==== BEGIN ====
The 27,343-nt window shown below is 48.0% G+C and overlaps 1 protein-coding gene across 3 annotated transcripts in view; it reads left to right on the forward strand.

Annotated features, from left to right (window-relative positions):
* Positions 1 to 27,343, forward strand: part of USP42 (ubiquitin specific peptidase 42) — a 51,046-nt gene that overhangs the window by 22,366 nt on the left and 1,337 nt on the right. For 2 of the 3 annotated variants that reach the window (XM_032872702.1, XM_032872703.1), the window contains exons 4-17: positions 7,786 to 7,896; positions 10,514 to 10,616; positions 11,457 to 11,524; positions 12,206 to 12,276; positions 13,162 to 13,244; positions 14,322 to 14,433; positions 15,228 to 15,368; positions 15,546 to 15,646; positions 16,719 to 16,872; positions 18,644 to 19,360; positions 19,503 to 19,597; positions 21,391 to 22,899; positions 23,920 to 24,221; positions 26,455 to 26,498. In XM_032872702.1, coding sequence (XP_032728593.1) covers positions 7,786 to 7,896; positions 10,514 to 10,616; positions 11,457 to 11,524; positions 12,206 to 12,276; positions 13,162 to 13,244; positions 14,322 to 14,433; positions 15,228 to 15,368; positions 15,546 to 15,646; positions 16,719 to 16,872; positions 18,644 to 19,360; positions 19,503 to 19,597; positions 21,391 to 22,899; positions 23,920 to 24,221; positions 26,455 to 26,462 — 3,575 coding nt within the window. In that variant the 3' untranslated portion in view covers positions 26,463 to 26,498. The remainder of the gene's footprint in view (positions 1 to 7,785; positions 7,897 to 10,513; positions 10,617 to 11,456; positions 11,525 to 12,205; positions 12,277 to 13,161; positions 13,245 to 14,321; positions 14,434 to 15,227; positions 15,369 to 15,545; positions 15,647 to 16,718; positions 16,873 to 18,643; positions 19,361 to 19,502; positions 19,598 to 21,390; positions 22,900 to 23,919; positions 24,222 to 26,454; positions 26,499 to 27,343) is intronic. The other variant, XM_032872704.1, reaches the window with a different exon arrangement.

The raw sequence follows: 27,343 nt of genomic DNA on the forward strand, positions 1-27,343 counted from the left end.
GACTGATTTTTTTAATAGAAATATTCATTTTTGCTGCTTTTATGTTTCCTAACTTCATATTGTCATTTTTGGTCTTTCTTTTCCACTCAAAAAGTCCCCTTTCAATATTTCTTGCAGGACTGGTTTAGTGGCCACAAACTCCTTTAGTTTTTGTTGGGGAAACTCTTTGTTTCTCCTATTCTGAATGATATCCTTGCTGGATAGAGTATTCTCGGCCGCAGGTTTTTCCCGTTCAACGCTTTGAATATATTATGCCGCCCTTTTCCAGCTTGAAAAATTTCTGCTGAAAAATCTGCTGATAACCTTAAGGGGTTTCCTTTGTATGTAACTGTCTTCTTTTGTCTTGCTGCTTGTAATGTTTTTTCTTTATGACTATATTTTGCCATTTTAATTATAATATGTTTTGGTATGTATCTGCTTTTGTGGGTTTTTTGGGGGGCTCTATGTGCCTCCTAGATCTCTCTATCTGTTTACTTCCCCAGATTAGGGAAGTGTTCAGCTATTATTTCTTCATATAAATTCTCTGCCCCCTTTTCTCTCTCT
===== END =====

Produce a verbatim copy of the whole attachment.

The 27,343-nt window shown below is 48.0% G+C and overlaps 1 protein-coding gene across 3 annotated transcripts in view; it reads left to right on the forward strand.

Annotated features, from left to right (window-relative positions):
* Positions 1 to 27,343, forward strand: part of USP42 (ubiquitin specific peptidase 42) — a 51,046-nt gene that overhangs the window by 22,366 nt on the left and 1,337 nt on the right. For 2 of the 3 annotated variants that reach the window (XM_032872702.1, XM_032872703.1), the window contains exons 4-17: positions 7,786 to 7,896; positions 10,514 to 10,616; positions 11,457 to 11,524; positions 12,206 to 12,276; positions 13,162 to 13,244; positions 14,322 to 14,433; positions 15,228 to 15,368; positions 15,546 to 15,646; positions 16,719 to 16,872; positions 18,644 to 19,360; positions 19,503 to 19,597; positions 21,391 to 22,899; positions 23,920 to 24,221; positions 26,455 to 26,498. In XM_032872702.1, coding sequence (XP_032728593.1) covers positions 7,786 to 7,896; positions 10,514 to 10,616; positions 11,457 to 11,524; positions 12,206 to 12,276; positions 13,162 to 13,244; positions 14,322 to 14,433; positions 15,228 to 15,368; positions 15,546 to 15,646; positions 16,719 to 16,872; positions 18,644 to 19,360; positions 19,503 to 19,597; positions 21,391 to 22,899; positions 23,920 to 24,221; positions 26,455 to 26,462 — 3,575 coding nt within the window. In that variant the 3' untranslated portion in view covers positions 26,463 to 26,498. The remainder of the gene's footprint in view (positions 1 to 7,785; positions 7,897 to 10,513; positions 10,617 to 11,456; positions 11,525 to 12,205; positions 12,277 to 13,161; positions 13,245 to 14,321; positions 14,434 to 15,227; positions 15,369 to 15,545; positions 15,647 to 16,718; positions 16,873 to 18,643; positions 19,361 to 19,502; positions 19,598 to 21,390; positions 22,900 to 23,919; positions 24,222 to 26,454; positions 26,499 to 27,343) is intronic. The other variant, XM_032872704.1, reaches the window with a different exon arrangement.

The raw sequence follows: 27,343 nt of genomic DNA on the forward strand, positions 1-27,343 counted from the left end.
GACTGATTTTTTTAATAGAAATATTCATTTTTGCTGCTTTTATGTTTCCTAACTTCATATTGTCATTTTTGGTCTTTCTTTTCCACTCAAAAAGTCCCCTTTCAATATTTCTTGCAGGACTGGTTTAGTGGCCACAAACTCCTTTAGTTTTTGTTGGGGAAACTCTTTGTTTCTCCTATTCTGAATGATATCCTTGCTGGATAGAGTATTCTCGGCCGCAGGTTTTTCCCGTTCAACGCTTTGAATATATTATGCCGCCCTTTTCCAGCTTGAAAAATTTCTGCTGAAAAATCTGCTGATAACCTTAAGGGGTTTCCTTTGTATGTAACTGTCTTCTTTTGTCTTGCTGCTTGTAATGTTTTTTCTTTATGACTATATTTTGCCATTTTAATTATAATATGTTTTGGTATGTATCTGCTTTTGTGGGTTTTTTGGGGGGCTCTATGTGCCTCCTAGATCTCTCTATCTGTTTACTTCCCCAGATTAGGGAAGTGTTCAGCTATTATTTCTTCATATAAATTCTCTGCCCCCTTTTCTCTCTCT